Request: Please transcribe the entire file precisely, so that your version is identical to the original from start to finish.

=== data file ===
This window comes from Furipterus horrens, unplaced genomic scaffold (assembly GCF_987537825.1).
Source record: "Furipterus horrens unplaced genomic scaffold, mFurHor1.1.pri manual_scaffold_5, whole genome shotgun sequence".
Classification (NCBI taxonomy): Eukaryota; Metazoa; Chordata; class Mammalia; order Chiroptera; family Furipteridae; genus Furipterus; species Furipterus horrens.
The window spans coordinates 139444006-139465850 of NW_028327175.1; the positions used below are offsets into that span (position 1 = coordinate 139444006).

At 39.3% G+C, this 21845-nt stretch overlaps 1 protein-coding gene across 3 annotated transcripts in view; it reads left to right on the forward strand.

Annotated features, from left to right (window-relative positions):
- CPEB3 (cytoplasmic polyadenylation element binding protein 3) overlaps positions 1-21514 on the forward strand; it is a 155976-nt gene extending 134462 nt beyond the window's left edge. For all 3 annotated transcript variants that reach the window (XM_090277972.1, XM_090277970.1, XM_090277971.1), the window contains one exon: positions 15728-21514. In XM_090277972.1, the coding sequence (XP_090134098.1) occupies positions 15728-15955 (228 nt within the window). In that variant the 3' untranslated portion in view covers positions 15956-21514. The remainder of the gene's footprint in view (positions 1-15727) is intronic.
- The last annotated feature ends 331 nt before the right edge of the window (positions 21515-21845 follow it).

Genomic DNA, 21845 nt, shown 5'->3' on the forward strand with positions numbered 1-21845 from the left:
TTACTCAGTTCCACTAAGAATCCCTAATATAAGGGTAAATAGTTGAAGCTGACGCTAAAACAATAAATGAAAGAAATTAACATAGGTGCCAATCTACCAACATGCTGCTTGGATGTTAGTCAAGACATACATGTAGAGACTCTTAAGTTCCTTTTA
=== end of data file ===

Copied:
This window comes from Furipterus horrens, unplaced genomic scaffold (assembly GCF_987537825.1).
Source record: "Furipterus horrens unplaced genomic scaffold, mFurHor1.1.pri manual_scaffold_5, whole genome shotgun sequence".
Classification (NCBI taxonomy): Eukaryota; Metazoa; Chordata; class Mammalia; order Chiroptera; family Furipteridae; genus Furipterus; species Furipterus horrens.
The window spans coordinates 139444006-139465850 of NW_028327175.1; the positions used below are offsets into that span (position 1 = coordinate 139444006).

At 39.3% G+C, this 21845-nt stretch overlaps 1 protein-coding gene across 3 annotated transcripts in view; it reads left to right on the forward strand.

Annotated features, from left to right (window-relative positions):
- CPEB3 (cytoplasmic polyadenylation element binding protein 3) overlaps positions 1-21514 on the forward strand; it is a 155976-nt gene extending 134462 nt beyond the window's left edge. For all 3 annotated transcript variants that reach the window (XM_090277972.1, XM_090277970.1, XM_090277971.1), the window contains one exon: positions 15728-21514. In XM_090277972.1, the coding sequence (XP_090134098.1) occupies positions 15728-15955 (228 nt within the window). In that variant the 3' untranslated portion in view covers positions 15956-21514. The remainder of the gene's footprint in view (positions 1-15727) is intronic.
- The last annotated feature ends 331 nt before the right edge of the window (positions 21515-21845 follow it).

Genomic DNA, 21845 nt, shown 5'->3' on the forward strand with positions numbered 1-21845 from the left:
TTACTCAGTTCCACTAAGAATCCCTAATATAAGGGTAAATAGTTGAAGCTGACGCTAAAACAATAAATGAAAGAAATTAACATAGGTGCCAATCTACCAACATGCTGCTTGGATGTTAGTCAAGACATACATGTAGAGACTCTTAAGTTCCTTTTA